All Eyes Upon Kentucky

Saturday, September 7, 1861

“The neutrality of Kentucky has been broken by the occupation of Paducah by the Federal forces,” was the word from Richmond to General Felix Zollicoffer, a Tennessee Rebel who had raised over 5,000 recruits to put down Unionist sentiment. “Take the arms.”1

Though Zollicoffer had not been a secessionist, he threw in his lot with his state. When Tennessee went with the South, so did he. The General began to ready his troops in Knoxville.

Kentucky’s neutrality had been broken before the Federals occupied Paducah. On September 3rd, Confederates under General Pillow captured Hickman and Columbus, along the Mississippi River. Even prior to that, the Union army had officially established Camp Dick Robinson near Danville, in early July. Though Kentucky wished to stay out of the fight between North and South, it was hardly in the cards.

Also from Richmond was the order to occupy Bowling Green “with sufficient force to maintain it as early as practicable.” This was in response to an appeal from General R.C. Foster, who had raised recruits in Nashville, Tennessee, that since Paducah was held by the Federals, Bowling Green was threatened. He suggested that his force of 2,500 could secure it.

Though the suggested town was important, it was also 140 miles east of Paducah. Foster was cautioned that the Federal forces would probably move upon Southern troops at Columbus and Hickman, a mere twenty miles distant. His troops were to be held in readiness for such a move.2

General Paine was just settling into his new home at Paducah when orders to take Smithland, eighteen miles up the Ohio River, filtered through from Fremont in St. Louis. This would give Union forces complete command of the mouth of the Tennessee River. Also, it was ordered to fortify and plant artillery at Paducah, but to make no advance upon the Rebels.

With Kentucky’s neutrality officially broken by both sides, the floodgates would soon open and Kentucky would soon become contested ground. On this date, General Robert Anderson, of Fort Sumter fame, moved his headquarters of the Department of the Cumberland from Cincinnati, Ohio to Louisville, Kentucky.3

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An Attempt to Find Missouri Guerrillas

Meanwhile, in Missouri, General Fremont’s declaration of martial law across the state had inspired more and more bands of guerrillas to take to the night, wreaking havoc upon the state’s Unionists. Fremont had placed General John Pope, a Mexican War veteran, in charge of northern Missouri, but the raw regiments scattered almost randomly across the state could do little to diminish the marauding.

One of the most active Rebel partisans was Martin Green, who had raised a regiment of mountain Missouri State Guard soldiers near the town of Florida. General Pope’s force of 3,000 was only twenty miles away near Hunnewell. He planned to divide his army in half and march all through the night to attack Green’s camp at dawn.

Fremont, perhaps hedging his bets, also ordered General Samuel D. Sturgis, of the Battle of Wilson’s Creek, to move upon Green as well. Sturgis’ Army had been in Rolla recuperating from their defeat, but had marched to St. Charles (near St. Louis) more recently. Sturgis had dispatched two regiments towards the town of Mexico, twenty miles south of Florida, in hopes of catching Green, but feared that the railroad tracks had been torn up by Rebels.4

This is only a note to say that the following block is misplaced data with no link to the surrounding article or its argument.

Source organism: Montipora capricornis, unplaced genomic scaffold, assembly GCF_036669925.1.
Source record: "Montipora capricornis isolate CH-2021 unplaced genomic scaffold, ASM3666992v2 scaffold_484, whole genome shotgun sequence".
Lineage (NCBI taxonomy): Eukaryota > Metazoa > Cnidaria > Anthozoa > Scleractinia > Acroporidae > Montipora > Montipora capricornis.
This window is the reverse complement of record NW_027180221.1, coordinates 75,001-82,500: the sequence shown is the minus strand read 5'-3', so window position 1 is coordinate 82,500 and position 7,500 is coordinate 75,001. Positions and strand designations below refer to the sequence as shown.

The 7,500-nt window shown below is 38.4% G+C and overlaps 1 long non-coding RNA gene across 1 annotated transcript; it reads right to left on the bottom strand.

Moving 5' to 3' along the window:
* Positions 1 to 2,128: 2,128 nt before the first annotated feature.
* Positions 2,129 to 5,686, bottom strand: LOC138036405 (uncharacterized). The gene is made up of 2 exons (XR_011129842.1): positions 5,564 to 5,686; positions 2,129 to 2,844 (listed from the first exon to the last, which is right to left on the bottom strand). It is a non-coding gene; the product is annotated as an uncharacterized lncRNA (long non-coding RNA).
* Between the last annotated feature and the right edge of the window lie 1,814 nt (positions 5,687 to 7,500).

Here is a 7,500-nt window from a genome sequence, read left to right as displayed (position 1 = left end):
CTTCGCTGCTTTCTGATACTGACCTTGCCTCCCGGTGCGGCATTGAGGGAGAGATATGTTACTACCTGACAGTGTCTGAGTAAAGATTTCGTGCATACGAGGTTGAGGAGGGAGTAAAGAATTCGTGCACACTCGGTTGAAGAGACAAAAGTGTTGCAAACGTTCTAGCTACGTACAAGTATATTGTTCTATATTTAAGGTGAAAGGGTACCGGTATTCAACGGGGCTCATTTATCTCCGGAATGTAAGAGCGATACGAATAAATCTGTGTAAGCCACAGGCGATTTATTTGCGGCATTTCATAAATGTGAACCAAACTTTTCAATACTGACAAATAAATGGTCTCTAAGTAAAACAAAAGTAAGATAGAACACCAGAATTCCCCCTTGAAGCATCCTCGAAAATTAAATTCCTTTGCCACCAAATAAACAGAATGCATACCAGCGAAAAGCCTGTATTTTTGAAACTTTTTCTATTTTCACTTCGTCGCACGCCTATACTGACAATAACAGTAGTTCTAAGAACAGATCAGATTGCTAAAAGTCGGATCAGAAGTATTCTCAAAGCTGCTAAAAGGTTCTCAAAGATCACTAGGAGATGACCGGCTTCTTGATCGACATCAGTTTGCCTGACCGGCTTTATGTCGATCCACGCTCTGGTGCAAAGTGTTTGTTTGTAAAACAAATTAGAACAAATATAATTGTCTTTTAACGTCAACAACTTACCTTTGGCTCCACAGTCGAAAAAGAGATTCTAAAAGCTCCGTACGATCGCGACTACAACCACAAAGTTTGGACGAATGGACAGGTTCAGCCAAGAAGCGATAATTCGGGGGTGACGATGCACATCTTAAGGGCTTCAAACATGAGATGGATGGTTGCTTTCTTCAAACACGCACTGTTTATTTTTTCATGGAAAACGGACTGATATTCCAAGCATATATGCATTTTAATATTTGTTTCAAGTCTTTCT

Neither Pope nor Sturgis knew of the other’s location. Neither was in communication with each other and neither had any real clue as to where Green was.

Green, however, received word that Union forces were moving upon him and he made plans to move his regiment to safer ground.5

__________________

“Everything remains as it was. No news as yet.”
– General Cox at Gauley Bridge to General Rosecrans in Western Virginia.



  1. Official Records, Series 1, Vol. 4, p402. []
  2. Official Records, Series 1, Vol. 4, p402 – 403. []
  3. Official Records, Series 1, Vol. 4, p257. []
  4. Official Records, Series 1, Vol. 3, p 475 – 476. []
  5. General John Pope by Peter Cozzens, University of Illinois Press, 2000. []

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2 thoughts on “All Eyes Upon Kentucky

  1. You’re confused in your timeline of Federal intervention in Kentucky. Back in August the President had already attempted a military coup in Kentucky by trying to Federalize General Buckner by forcing him into a Federal commission and taking the KY state milita. It was so bad that the Governor of Kentucky wrote a letter to Lincoln to stay away and quite intervening. Then a letter campaign began from folks asking the CS and neighboring states to come help them. Internally pro-confederate sentiments caused many local Kentuckians to rally. By the time General Polk arrived, all these events had already transpired. It was merely happenstance that Ulysses Grant happened to arrive after vice before Polk. But revisionists constantly re-write this history as some sort of “rebel” invasion that the Federals had to come “save” Kentuckians from. What a big bag of baloney. And I notice you don’t mention Brigadier General Tilghman and what was really going on in Paducah. Funny how that gets left out.

    1. Are you then suggesting that I’m some kind of revisionist?

      I have neither the time nor desire to give long, in depth studies of minute facets of the war. In a blog such as this, that covers the entire war, how can I?

      This post was meant to catch the reader up with a brief overview of what was happening in Kentucky. Things had to be left out, that’s the nature of an overview. But to assert that I have some strange bias is silly.

      Judging by your previous comments, you seem to have a bit of a bias yourself, no?

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